Diving with sharks, rays, penguins, marine iguanas, sea lions and countless fish is the norm at this UNESCO World Heritage site. Dolphins are also often seen in the water, with both bottlenose and common dolphins resident all year. Fernandina Island is one of the top places to spot them.

Species: Bottlenose, common.


  1. French Polynesia

French Polynesia’s rich marine ecosystems, which include a UNESCO Biosphere Reserve and the second-largest atoll in the world, are teeming with marine life, including dolphins.

From November to mid-July, large pods of spinner dolphins are found along Moorea Island’s coastline. Join a boat tour to swim with the dolphins then head to Moorea Lagoon to meet the resident stingrays and reef sharks this picture-perfect location is known for.

Species: Spinner.


  1. South Africa

To witness one of the world’s true spectacles, visit South Africa during the sardine run. Billions of sardines migrate along the coast of South Africa every year, attracting countless diving sea birds, dolphins, whales and sharks.

Drop into the water amongst the sardines and you can watch the pelagic action unfold, with hunting dolphins working together to make the most of this awe-inspiring feast.

Species: Bottlenose, common.


  1. Brazil

Fernando de Noronha in Brazil is a diving mecca that hosts some of Brazil’s best beaches and snorkeling opportunities.

Sea turtles, reef sharks, rays and dolphins gather in the clear, warm waters around this archipelago of 21 volcanic islands. At the aptly-named Dolphin Bay, hundreds of spinner dolphins gather daily to feed on the fish and socialize. Watch these acrobatic dolphins from the shoreline or join a tour to swim with them.

Species: Spinner.


Kathryn Curzon, a shark conservationist and dive travel writer for Scuba Schools International (SSI), wrote this article.

Scuba Schools International (SSI) is the largest professional business-based training agency in the world. For over 50 years now, SSI has provided the ultimate training experience for millions of certified divers, not only in Recreational Scuba, but in every training category; Freediving, Extended Range, Rebreather Diving, Mermaid, Swim and Lifeguard.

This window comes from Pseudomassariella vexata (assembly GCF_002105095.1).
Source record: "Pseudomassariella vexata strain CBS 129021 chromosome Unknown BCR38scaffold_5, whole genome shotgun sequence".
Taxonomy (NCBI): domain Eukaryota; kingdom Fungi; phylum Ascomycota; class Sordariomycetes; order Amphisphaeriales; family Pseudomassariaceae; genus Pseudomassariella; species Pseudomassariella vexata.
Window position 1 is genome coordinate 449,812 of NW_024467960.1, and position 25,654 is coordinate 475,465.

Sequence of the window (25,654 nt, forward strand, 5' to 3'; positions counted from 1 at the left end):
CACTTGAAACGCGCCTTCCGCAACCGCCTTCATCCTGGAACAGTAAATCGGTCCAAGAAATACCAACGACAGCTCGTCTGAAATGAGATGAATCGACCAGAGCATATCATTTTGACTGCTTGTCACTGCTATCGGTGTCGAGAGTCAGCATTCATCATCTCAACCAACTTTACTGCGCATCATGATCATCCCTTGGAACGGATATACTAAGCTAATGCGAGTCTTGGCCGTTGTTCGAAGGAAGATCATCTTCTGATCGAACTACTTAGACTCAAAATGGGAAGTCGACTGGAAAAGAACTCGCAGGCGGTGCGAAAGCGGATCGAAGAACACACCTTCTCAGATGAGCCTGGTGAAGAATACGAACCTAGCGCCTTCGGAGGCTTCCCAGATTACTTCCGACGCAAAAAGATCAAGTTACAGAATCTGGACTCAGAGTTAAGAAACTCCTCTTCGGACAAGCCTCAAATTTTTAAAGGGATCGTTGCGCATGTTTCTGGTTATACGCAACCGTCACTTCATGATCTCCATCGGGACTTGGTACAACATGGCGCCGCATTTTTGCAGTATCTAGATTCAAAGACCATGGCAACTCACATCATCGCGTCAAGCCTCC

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Top 12 Snorkeling Destinations in Oceania – Part 1

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Encompassing over 8 million square kilometers, Oceania hosts some of the world’s most idyllic snorkeling destinations. There are untouched reefs and shallow wrecks, countless forest-draped islands, and volcanic landscapes with rich black sands full of weird and wonderful critters. With abundant marine megafauna, including manta rays, whales, dolphins, seals, sharks, and thousands of sea turtles, it is a paradise for every ocean fan. Read on for part I of our round-up of 12 great places to go snorkeling in Oceania.


Australia

Drop a pin on a map of Australia’s vast coastline and you will likely land close to some epic snorkeling spots. There are dozens of places to experience the best of Australia’s rich and varied underwater landscapes.

In the remote northern reaches of the Great Barrier Reef, there is a sea turtle nesting area that hosts more than 60,000 green turtles each nesting season. A little further south at Cairns, there is classic Great Barrier Reef scuba diving and excellent snorkeling, with reef sharks, friendly dwarf minke whales, and vibrant coral reefs teeming with fish. If you’re keen to try diving, this is one of the best places to get your diving license and then hop on a short liveaboard to explore.

The southern Great Barrier Reef hosts Australia’s best-known manta ray hotspots, Lady Elliot Island and Lady Musgrave Island. Diving in Australia isn’t just about the Great Barrier Reef though. There is excellent snorkeling close to many of Australia’s coastal towns and cities.

You can snorkel with beautiful weedy sea dragons near Melbourne, go cage diving with great white sharks off Port Lincoln, or swim with enormous stingrays in Port Philip Bay. Ningaloo Reef’s many whale sharks are one of the top reasons to go snorkeling in Australia, but you will be spoilt for choice wherever you choose to explore.


New Zealand

New Zealand may be a lot smaller than Australia, but it packs a punch when it comes to snorkeling. With over 600 islands, 44 marine reserves, and the 9th longest coastline in the world, snorkeling in New Zealand is diverse, unique and fascinating.